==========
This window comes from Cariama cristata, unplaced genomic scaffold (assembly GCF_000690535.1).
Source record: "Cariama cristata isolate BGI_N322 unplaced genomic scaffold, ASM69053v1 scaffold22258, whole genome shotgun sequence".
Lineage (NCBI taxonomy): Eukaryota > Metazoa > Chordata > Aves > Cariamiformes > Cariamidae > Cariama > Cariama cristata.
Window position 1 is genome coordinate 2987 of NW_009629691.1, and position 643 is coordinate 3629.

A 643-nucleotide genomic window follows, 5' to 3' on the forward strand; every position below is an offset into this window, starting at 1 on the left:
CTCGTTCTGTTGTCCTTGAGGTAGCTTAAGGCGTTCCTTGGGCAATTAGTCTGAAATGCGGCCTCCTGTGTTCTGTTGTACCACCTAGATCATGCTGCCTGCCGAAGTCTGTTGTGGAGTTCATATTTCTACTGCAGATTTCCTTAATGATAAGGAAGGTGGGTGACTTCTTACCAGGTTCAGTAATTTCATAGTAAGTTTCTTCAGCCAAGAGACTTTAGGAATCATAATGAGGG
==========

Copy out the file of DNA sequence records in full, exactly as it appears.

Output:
This window comes from Cariama cristata, unplaced genomic scaffold (assembly GCF_000690535.1).
Source record: "Cariama cristata isolate BGI_N322 unplaced genomic scaffold, ASM69053v1 scaffold22258, whole genome shotgun sequence".
Lineage (NCBI taxonomy): Eukaryota > Metazoa > Chordata > Aves > Cariamiformes > Cariamidae > Cariama > Cariama cristata.
Window position 1 is genome coordinate 2987 of NW_009629691.1, and position 643 is coordinate 3629.

A 643-nucleotide genomic window follows, 5' to 3' on the forward strand; every position below is an offset into this window, starting at 1 on the left:
CTCGTTCTGTTGTCCTTGAGGTAGCTTAAGGCGTTCCTTGGGCAATTAGTCTGAAATGCGGCCTCCTGTGTTCTGTTGTACCACCTAGATCATGCTGCCTGCCGAAGTCTGTTGTGGAGTTCATATTTCTACTGCAGATTTCCTTAATGATAAGGAAGGTGGGTGACTTCTTACCAGGTTCAGTAATTTCATAGTAAGTTTCTTCAGCCAAGAGACTTTAGGAATCATAATGAGGG